Abstract 2983

Acute myeloid leukemia (AML) originates from self-renewing leukemic stem cells (LSCs), an ultimate therapeutic target for AML. We have reported that the T-cell immunoglobulin mucin-3 (TIM-3) is expressed on LSCs in most types of AML but not on normal hematopoietic stem cells (HSCs). TIM-3+ AML cells reconstituted human AML in immunodeficient mice, whereas TIM3 AML cells did not, suggesting that the TIM-3+ population contains all functional LSCs. We established an anti-human TIM-3 mouse IgG2a antibody having complement-dependent and antibody-dependent cellular cytotoxic activities. This antibody did not harm reconstitution of normal human HSCs, but blocked engraftment of AML after xenotransplantation. Furthermore, when it is administered into mice grafted with human AML, this treatment dramatically diminished their leukemic burden, and eliminated LSCs capable of reconstituting human AML in secondary recipients (Kikushige et al, Cell Stem Cell, 2010).We extended the analysis of TIM-3 expression into various types of human hematological malignancies, and found that human TIM-3 is expressed in the vast majority of CD34+CD38 LSCs of human myeloid malignancies including chronic myeloid leukemia, chronic myelomonocytic leukemia and myelodysplastic syndromes (MDS). Although TIM-3 was not expressed in CD34+CD38 stem cell fraction in normal bone marrow cells, TIM-3 was progressively up-regulated in this population of MDS, along with disease progression into leukemia: The average percentages of TIM-3+ cells in the CD34+CD38 population was 7.8% in RCMD (n=10), 19.2% in RAEB-1 (n=10), 84.0% in RAEB-2 (n=10) and 92.2% in overt AML (n=10). Thus, TIM-3 might be useful to isolate malignant stem cells responsible for progression into AML in MDS patients. The close association of TIM-3 expression with transformation into AML led us to hypothesize that TIM-3 itself has a function in AML stem cell development. TIM-3 is type 1 cell-surface glycoprotein and has a structure that includes an N-terminal immunoglobulin variable domain followed by a mucin domain, a transmembrane domain and a cytoplasmic tail. Tyrosine residues are clustered in the cytoplasmic tail, suggesting that TIM-3 can induce signal transduction in TIM-3+ AML cells. Previous reports have shown that galectin-9 and HMGB-1 are the ligand of TIM-3 in lymphocytes and dendritic cells. TIM-3 is reported to signal differently in lymphocytes and myeloid cells, because TIM-3 ligation results in different patterns of tyrosine phosphorylation in these cell types, suggesting that TIM-3 has lineage- or cellular context-dependent signal transduction pathways or functions. Therefore, we considered that it should be critical to identify the function of TIM-3 in primary AML cells. We cultured TIM-3+ AML cells in the presence or absence of galectin-9 or HMGB-1, and performed cDNA microarray analysis to find genes activated in response to TIM-3 ligation. Interestingly, pro-apoptotic genes such as BAX and SIVA were significantly down-regulated in the presence of galectin-9 or HMGB-1, suggesting that TIM-3 signaling could promote survival of TIM-3-expressing LSCs. These data suggest that TIM-3 is a surface marker useful to track malignant LSCs in progression from MDS to AML, and TIM-3 may function for maintenance of LSC through inducing survival-promoting signaling.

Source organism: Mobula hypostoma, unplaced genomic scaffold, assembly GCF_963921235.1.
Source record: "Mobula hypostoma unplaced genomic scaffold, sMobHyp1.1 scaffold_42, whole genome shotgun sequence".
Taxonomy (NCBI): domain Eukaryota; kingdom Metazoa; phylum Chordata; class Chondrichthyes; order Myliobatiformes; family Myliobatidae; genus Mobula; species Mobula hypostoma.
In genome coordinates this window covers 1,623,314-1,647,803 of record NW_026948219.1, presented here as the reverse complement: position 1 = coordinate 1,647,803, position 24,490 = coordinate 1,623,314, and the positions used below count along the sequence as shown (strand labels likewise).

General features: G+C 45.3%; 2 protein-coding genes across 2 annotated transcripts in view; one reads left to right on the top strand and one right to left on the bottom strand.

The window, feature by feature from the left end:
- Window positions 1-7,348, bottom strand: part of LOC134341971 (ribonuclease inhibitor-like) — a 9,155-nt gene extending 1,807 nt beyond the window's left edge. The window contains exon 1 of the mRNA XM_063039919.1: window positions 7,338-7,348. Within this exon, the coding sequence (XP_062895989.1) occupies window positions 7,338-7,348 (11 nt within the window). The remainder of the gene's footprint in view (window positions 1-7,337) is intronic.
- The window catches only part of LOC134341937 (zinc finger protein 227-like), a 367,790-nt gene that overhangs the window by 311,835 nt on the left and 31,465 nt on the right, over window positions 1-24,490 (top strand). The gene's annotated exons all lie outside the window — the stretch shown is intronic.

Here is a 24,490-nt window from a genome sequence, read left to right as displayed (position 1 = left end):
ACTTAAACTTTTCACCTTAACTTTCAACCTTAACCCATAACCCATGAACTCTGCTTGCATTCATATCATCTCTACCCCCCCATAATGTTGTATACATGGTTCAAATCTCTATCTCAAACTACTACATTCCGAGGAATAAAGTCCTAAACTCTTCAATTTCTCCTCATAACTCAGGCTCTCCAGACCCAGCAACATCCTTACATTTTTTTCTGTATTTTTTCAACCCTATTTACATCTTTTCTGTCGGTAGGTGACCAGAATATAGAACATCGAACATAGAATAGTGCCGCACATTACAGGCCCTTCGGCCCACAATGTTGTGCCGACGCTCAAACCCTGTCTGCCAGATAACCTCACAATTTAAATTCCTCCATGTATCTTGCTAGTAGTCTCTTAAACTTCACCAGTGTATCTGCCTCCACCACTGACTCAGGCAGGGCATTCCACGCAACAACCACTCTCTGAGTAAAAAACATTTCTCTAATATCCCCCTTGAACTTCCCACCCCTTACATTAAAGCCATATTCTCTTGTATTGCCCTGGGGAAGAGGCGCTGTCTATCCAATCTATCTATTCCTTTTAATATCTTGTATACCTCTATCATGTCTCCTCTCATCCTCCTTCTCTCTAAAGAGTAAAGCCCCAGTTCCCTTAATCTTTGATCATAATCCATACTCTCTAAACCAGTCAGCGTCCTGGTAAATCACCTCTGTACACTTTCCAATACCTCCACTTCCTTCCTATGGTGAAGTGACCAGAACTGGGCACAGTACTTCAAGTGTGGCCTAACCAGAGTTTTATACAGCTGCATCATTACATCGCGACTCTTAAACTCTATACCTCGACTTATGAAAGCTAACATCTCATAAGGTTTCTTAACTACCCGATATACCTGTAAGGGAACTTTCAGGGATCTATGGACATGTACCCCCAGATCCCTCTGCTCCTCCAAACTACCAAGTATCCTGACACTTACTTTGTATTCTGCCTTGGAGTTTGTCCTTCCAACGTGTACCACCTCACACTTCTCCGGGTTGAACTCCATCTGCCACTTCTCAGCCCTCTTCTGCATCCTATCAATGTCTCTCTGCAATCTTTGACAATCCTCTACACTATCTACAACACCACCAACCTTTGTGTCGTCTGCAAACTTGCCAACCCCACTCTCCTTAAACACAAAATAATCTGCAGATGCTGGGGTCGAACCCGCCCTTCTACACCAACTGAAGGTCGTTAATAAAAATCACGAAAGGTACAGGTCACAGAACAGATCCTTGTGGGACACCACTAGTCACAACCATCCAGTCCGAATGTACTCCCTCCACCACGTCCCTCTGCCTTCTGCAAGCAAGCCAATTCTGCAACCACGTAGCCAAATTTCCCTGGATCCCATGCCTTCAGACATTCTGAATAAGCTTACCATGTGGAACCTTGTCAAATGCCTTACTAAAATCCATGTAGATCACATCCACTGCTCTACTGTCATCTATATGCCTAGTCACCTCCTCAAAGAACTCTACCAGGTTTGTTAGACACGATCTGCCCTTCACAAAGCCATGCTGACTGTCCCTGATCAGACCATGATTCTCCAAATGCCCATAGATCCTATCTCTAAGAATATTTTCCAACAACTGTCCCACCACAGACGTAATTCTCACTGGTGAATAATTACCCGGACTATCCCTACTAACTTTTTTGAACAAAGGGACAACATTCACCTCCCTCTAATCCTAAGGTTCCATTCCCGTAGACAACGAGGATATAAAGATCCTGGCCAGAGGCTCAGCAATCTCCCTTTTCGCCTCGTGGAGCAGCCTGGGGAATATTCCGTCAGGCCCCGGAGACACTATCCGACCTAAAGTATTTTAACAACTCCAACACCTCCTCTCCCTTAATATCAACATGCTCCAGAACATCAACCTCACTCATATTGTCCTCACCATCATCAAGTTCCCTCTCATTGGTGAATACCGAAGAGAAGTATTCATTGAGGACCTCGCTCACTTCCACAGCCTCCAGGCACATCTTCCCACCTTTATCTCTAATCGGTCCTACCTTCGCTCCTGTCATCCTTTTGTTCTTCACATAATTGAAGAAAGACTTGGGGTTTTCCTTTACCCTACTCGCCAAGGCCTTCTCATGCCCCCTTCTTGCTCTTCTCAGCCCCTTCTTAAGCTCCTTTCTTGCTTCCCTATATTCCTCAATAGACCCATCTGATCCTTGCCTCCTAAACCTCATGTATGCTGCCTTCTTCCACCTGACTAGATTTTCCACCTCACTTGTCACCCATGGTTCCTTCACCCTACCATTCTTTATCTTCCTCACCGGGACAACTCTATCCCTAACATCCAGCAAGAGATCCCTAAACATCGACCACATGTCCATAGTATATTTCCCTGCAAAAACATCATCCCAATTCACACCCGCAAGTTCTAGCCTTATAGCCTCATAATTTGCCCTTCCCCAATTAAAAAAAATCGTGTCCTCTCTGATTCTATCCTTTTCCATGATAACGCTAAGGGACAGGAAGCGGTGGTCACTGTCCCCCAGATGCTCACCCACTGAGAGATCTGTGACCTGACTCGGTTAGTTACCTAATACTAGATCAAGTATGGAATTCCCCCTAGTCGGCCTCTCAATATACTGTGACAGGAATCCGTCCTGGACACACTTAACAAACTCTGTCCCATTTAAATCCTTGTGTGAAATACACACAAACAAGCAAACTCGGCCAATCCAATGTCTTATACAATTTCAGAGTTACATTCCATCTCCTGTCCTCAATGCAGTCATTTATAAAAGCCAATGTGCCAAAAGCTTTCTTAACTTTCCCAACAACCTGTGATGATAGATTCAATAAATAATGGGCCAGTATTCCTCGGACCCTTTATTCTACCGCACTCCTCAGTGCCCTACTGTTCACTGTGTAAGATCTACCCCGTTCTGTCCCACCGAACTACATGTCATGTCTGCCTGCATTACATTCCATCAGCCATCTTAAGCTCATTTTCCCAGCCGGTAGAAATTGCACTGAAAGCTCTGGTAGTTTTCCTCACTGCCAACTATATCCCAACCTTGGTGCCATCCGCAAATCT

No relevant conflicts of interest to declare.

Author notes


Asterisk with author names denotes non-ASH members.